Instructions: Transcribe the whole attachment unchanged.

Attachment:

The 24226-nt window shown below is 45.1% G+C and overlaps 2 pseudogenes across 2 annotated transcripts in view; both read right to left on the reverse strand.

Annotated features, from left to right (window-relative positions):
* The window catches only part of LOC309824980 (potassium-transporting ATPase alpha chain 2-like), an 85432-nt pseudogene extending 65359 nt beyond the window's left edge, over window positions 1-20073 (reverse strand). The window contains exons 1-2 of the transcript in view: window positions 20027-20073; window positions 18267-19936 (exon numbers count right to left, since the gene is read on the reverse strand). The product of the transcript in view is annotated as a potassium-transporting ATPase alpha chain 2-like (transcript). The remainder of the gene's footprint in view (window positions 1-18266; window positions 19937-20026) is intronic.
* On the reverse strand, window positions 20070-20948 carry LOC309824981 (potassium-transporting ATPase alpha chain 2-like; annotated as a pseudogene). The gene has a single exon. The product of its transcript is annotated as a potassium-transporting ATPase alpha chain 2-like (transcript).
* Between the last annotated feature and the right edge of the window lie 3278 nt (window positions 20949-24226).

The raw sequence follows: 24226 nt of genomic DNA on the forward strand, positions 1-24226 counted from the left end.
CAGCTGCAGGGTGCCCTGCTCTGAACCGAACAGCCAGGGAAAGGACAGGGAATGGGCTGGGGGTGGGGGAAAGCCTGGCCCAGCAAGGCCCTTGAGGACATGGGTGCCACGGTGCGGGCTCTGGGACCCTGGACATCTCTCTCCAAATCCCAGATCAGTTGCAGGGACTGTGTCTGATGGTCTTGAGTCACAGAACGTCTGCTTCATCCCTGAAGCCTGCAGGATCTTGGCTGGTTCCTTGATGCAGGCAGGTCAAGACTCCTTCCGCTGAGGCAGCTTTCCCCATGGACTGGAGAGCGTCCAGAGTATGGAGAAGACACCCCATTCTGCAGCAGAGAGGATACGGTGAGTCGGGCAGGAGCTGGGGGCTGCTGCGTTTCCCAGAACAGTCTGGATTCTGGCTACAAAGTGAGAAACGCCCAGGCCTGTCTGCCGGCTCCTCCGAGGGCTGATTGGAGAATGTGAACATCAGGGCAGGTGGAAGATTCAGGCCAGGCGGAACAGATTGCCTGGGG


The 24226-nt window shown below is 45.1% G+C and overlaps 2 pseudogenes across 2 annotated transcripts in view; both read right to left on the reverse strand.

Annotated features, from left to right (window-relative positions):
* The window catches only part of LOC309824980 (potassium-transporting ATPase alpha chain 2-like), an 85432-nt pseudogene extending 65359 nt beyond the window's left edge, over window positions 1-20073 (reverse strand). The window contains exons 1-2 of the transcript in view: window positions 20027-20073; window positions 18267-19936 (exon numbers count right to left, since the gene is read on the reverse strand). The product of the transcript in view is annotated as a potassium-transporting ATPase alpha chain 2-like (transcript). The remainder of the gene's footprint in view (window positions 1-18266; window positions 19937-20026) is intronic.
* On the reverse strand, window positions 20070-20948 carry LOC309824981 (potassium-transporting ATPase alpha chain 2-like; annotated as a pseudogene). The gene has a single exon. The product of its transcript is annotated as a potassium-transporting ATPase alpha chain 2-like (transcript).
* Between the last annotated feature and the right edge of the window lie 3278 nt (window positions 20949-24226).

The raw sequence follows: 24226 nt of genomic DNA on the forward strand, positions 1-24226 counted from the left end.
CAGCTGCAGGGTGCCCTGCTCTGAACCGAACAGCCAGGGAAAGGACAGGGAATGGGCTGGGGGTGGGGGAAAGCCTGGCCCAGCAAGGCCCTTGAGGACATGGGTGCCACGGTGCGGGCTCTGGGACCCTGGACATCTCTCTCCAAATCCCAGATCAGTTGCAGGGACTGTGTCTGATGGTCTTGAGTCACAGAACGTCTGCTTCATCCCTGAAGCCTGCAGGATCTTGGCTGGTTCCTTGATGCAGGCAGGTCAAGACTCCTTCCGCTGAGGCAGCTTTCCCCATGGACTGGAGAGCGTCCAGAGTATGGAGAAGACACCCCATTCTGCAGCAGAGAGGATACGGTGAGTCGGGCAGGAGCTGGGGGCTGCTGCGTTTCCCAGAACAGTCTGGATTCTGGCTACAAAGTGAGAAACGCCCAGGCCTGTCTGCCGGCTCCTCCGAGGGCTGATTGGAGAATGTGAACATCAGGGCAGGTGGAAGATTCAGGCCAGGCGGAACAGATTGCCTGGGG